46 Pages Posted: 24 May 2008
Date Written: 1996
This article first focuses on how interpleader functions and why it depends on being the only game in town. Part II next addresses the background and interpretation of the Anti-Injunction Act, exploring particularly the Supreme Court's narrow interpretation the Act's provisions and discussing the federalism values that the Act and the Court seek to serve. Part II also reviews interpleader's status as an in personam action. Even in setting out the problem, one can conceive of at least three potential solutions. Part III discusses the price of each solution. Part IV considers whether, despite the costs of each solution, Congress or the Court should adopt any of them or whether there is some other alternative. In fact, there are two alternatives. Recharacterizing interpleader as an in rem proceeding to fit it within the Anti-Injunction Act is possible, though not the best answer because it would require extended judicial effort to refine the courts' jurisdictional treatment of in rem proceedings generally. This approach is anything but simple and easy to implement. The more elegant option is for Congress explicitly to authorize injunctions against state proceedings in rule interpleader actions, and Part IV offers language that does so.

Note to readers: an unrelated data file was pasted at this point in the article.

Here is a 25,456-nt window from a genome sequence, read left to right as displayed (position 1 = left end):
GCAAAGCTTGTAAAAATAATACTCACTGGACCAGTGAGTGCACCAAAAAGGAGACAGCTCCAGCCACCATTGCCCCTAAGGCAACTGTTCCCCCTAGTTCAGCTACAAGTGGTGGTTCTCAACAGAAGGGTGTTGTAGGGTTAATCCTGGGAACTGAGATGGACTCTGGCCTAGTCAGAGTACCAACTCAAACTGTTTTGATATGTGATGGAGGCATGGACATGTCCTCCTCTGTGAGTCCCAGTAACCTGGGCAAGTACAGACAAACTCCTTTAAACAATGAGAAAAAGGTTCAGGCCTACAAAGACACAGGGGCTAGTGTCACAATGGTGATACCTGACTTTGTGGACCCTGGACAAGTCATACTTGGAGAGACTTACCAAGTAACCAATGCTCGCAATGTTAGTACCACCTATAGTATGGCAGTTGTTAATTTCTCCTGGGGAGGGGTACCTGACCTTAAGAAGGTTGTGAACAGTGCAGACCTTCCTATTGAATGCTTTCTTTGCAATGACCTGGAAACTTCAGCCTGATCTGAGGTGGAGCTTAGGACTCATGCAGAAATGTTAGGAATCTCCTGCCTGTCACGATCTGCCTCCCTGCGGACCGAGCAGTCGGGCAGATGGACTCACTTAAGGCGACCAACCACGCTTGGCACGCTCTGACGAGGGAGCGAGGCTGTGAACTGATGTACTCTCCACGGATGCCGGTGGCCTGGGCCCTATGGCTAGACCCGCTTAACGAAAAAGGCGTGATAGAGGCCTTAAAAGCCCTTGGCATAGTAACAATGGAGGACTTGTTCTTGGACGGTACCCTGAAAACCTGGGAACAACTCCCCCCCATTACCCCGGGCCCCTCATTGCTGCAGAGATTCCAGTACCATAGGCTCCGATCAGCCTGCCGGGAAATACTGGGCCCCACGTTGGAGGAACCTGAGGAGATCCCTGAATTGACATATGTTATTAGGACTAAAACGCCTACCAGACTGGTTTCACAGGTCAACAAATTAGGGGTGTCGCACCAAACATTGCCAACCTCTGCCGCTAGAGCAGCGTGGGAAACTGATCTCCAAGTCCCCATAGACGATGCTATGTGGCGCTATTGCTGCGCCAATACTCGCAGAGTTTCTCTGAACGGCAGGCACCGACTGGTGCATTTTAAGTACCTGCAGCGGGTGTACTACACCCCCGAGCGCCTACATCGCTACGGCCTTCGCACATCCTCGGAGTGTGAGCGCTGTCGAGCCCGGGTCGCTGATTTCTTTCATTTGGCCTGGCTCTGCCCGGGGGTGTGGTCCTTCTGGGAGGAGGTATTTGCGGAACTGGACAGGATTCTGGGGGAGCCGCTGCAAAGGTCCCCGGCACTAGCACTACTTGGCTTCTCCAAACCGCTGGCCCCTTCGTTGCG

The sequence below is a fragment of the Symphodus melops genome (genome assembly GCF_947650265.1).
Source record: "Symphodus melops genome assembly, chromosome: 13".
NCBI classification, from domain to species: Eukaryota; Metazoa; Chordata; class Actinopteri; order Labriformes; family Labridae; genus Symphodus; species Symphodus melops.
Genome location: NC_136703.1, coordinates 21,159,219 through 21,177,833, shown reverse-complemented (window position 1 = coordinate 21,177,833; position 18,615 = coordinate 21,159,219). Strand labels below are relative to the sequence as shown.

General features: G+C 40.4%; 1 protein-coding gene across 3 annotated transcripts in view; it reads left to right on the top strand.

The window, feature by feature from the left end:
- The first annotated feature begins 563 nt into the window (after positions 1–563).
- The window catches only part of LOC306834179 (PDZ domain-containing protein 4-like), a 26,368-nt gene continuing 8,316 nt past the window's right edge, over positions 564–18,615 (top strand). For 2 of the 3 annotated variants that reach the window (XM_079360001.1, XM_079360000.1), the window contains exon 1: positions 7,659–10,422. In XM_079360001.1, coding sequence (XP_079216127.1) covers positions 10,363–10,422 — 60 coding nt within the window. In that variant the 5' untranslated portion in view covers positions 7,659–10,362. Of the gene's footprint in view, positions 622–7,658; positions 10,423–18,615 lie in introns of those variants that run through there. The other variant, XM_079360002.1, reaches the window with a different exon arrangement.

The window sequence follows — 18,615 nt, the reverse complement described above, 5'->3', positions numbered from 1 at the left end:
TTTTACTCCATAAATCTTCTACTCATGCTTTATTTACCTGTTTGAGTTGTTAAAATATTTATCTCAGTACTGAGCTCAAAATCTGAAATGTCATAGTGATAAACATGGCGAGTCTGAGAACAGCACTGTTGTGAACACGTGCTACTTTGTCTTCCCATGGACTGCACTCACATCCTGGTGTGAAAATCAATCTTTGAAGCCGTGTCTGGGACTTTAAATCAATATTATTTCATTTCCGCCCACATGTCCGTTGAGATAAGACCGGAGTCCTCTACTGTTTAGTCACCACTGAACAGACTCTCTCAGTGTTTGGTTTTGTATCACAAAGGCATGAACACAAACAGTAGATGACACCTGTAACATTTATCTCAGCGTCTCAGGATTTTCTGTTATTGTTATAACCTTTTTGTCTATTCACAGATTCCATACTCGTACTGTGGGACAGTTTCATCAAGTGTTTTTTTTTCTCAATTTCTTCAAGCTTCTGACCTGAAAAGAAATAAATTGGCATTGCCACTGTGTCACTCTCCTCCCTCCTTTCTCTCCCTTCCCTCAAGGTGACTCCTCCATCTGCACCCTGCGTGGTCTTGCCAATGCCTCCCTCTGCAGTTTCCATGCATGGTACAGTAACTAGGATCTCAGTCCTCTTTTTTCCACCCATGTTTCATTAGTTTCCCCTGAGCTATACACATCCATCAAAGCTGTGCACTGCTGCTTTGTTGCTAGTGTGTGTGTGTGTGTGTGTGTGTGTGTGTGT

Keywords: anti-injunction Act, Rule 22, rule interpleader
Suggested Citation: Suggested Citation
Doernberg, Don L., What's Wrong with this Picture? Rule Interpleader, the Anti-Injunction Act, in Personam Jurisdiction, and M.C. Escher (1996). University of Colorado Law Review, Vol. 67, No. 3, 1996. Available at SSRN: https://ssrn.com/abstract=1136813